The ASD has since hired a new CFO and HR director; a search for a new superintendent is underway while Tom Heald serves as the district’s interim head.

No. 7 — Suicide reveals problems at Pitkin jail

A woman found dead in her Pitkin County Jail cell on the night of Nov. 3 exposed inefficiencies in procedures of handling psychologically unstable inmates.

Inmate Jillian White, 64, of Woody Creek, decided to take her life using an electrical cord to hang herself.

At the time, White was awaiting a bed at the state psychiatric hospital in Pueblo to be restored to mental competency so her criminal cases could proceed in Pitkin County. She had been arrested multiple times for theft, drunken driving and other charges during the past decade.

An incident report, released in December, said White had been deceased 50 minutes before jail deputies found her. The same report said she had threatened suicide during several recorded phone conversations prior to Nov. 3, and she also could be seen in videos from her cell in the days leading up to Nov. 3 testing out her method of suicide.

A new deputy also had been assigned to monitor White the night of her death.

Sheriff Joe DiSalvo conceded the cord should not have been in the cell. He did not take action against the deputy, who told authorities he didn’t inspect the cell when he saw curtains drawn by its toilet and the shower.

“Obviously, we could have done things better,” the sheriff said.

No. 8 — Johnson couple popped in Skico retail scheme

Derek Johnson walks into the Pitkin County Courthouse on Monday, Nov. 18, before his plea deal in a case about stealing gear from Aspen Skiing Co.
Jason Auslander / The Aspen Times

Community stalwarts Derek and Kerri Johnson found themselves on the wrong side of Aspen headlines when they were busted for selling Aspen Skiing Co. winter sports equipment online for millions of dollars.

Derek, 52, a former Aspen city councilman, will be sentenced Jan. 21 for his guilty plea in November to stealing between $100,000 and $1 million from Skico between June 2013 and January 2019. He faces between four and 12 years in prison when he is sentenced in Pitkin County District Court.

Kerri, 48, pleaded guilty earlier in December to helping her husband in the scheme that included selling the equipment on eBay during Derek’s 17 years with Skico. Derek helped found D&E Snowboard Shop and sold it to Skico in 2001, when he became the company’s retail-rental division managing director. Skico fired him in December 2018 when the allegations surfaced.

Police and prosecutors allege the couple stole more than $2.4 million worth of items — including charging Skico for the boxes they used to send their eBay customers the stolen skis. The couple have agreed to pay $250,000 to Aspen Skiing Co. as part of their plea arrangement with prosecutors.

No. 9 — First luxury hotel opens in 25 years

The opening of the W Aspen in August marked the first time in 25 years that Aspen had a new a luxury hotel.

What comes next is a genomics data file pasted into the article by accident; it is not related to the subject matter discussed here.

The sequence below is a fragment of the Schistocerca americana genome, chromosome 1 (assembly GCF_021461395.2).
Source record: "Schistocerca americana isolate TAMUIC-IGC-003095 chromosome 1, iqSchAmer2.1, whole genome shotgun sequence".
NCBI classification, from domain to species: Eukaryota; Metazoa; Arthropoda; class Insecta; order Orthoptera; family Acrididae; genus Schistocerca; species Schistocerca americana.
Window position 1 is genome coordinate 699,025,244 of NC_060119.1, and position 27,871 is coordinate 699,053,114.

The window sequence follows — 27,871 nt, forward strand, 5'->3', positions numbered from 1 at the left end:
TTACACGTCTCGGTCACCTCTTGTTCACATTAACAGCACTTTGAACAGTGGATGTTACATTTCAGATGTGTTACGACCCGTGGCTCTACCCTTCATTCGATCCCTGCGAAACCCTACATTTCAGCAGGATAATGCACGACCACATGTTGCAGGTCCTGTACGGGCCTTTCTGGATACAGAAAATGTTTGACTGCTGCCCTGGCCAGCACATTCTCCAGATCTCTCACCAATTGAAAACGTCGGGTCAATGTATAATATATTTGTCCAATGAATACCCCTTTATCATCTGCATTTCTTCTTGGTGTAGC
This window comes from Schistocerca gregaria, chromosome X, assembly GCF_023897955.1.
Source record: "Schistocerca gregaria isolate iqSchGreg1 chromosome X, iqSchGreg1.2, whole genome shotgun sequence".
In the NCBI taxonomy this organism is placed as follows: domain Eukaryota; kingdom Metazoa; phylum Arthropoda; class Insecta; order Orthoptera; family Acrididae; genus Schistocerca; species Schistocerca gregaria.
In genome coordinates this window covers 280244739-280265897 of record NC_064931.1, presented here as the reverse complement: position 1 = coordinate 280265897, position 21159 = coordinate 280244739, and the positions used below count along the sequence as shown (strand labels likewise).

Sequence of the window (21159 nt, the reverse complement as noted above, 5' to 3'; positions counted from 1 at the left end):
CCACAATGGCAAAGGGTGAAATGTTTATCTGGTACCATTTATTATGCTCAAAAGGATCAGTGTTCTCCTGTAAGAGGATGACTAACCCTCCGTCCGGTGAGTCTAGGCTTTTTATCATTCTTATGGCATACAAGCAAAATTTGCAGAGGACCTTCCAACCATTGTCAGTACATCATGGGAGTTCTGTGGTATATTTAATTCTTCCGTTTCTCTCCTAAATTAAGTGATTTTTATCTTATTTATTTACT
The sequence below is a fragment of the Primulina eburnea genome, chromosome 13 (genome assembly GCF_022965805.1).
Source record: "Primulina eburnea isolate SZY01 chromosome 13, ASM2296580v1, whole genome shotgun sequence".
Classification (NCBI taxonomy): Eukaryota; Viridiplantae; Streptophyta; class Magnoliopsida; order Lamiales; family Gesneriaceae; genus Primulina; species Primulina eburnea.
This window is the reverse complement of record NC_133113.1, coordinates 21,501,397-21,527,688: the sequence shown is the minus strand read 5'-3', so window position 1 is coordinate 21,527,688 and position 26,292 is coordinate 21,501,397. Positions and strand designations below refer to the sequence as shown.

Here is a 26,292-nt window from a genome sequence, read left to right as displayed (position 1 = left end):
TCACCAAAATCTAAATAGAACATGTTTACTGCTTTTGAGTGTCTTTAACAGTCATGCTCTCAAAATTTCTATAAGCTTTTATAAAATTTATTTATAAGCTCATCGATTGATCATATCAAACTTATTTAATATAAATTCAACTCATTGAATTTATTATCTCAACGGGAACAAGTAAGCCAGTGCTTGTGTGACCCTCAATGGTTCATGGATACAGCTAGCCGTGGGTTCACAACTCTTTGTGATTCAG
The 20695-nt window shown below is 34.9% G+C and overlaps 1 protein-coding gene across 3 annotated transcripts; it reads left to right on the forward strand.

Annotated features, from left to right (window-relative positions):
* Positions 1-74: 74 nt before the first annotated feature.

Approved in 2015 to replace the Sky Hotel, the W Aspen is an 88-room hotel with 11 free-market residences selling as fractional condos.

The WET Deck is the W’s main draw — an 8,000-square-foot rooftop area that’s open to the public and has a heated pool, hot tubs, cabanas, couches, fire pits, DJ booth, dance floor, a U-shaped bar and 360-degree views with Aspen Mountain.

No. 10 — An Ikonic ski season

A sticker pasted at the top of Highland Bowl expresses an opinion about the new Ikon ski pass.
Erica Robbie/Aspen Times file photo

The 2018-19 ski season will be remembered for good snow and long lift lines — at least by Aspen’s standards.

It also will be remembered, right or wrong, for the Invasion of the Ski Line Snatchers, aka Ikon Pass holders.

Several weekend powder days produced crowds, particularly at Aspen Highlands and Snowmass. Many local skiers contended the new pass lured many skiers and snowboarders from out of town, particularly the Front Range. The Ikon Pass was offered for the first time last season by Alterra Mountain Co., which is partially owned by the Lester Crown family, full owners of Aspen Skiing Co. Ikoners were able to ski Aspen’s four resorts a collective five or seven times, depending on the version of the pass they purchased.

The Ikon accounted for about 9% of Skico’s total skier days, or about 139,500 visits.

“There are people who had Aspen-Snowmass on their bucket list for years,” said Katie Ertl, Skico senior vice president, mountain operations. “Ikon got them up here.”

Skico President and CEO Mike Kaplan was unapologetic about the pass attracting new blood. That’s something local residents have long said was lacking, he reminded them. They should be welcomed, he said.

Skico officials also contended the Ikon got a bum rap. The snowfall was about average heading into late February, and then the faucet got turned on for the first half of March. The weekend powder days during the first half of the season combined with the big snowfall in March created the impression of an epic winter.

Skiers and riders certainly responded. Skico set a record with 1.55 million skier visits for the season. Company officials said the weekend powder days attracted tons of season passholders from the Roaring Fork Valley.

Heading into this winter, Alterra CEO Rusty Gregory said the company’s goal isn’t to overwhelm its resorts and affiliates.

“We’re not just throwing the product out there and sitting back to see how many people show up,” Gregory said. The company also wanted to preserve the character of its ski areas and affiliates, he said.

The Ikon Pass might be easier for some Aspenites to swallow this season. People who purchased Skico’s full season pass also got the Ikon, so they can be the Ski Line Snatchers at other resorts.

This article was based on contributions from staff writers Rick Carroll, Scott Condon and Carolyn Sackariason.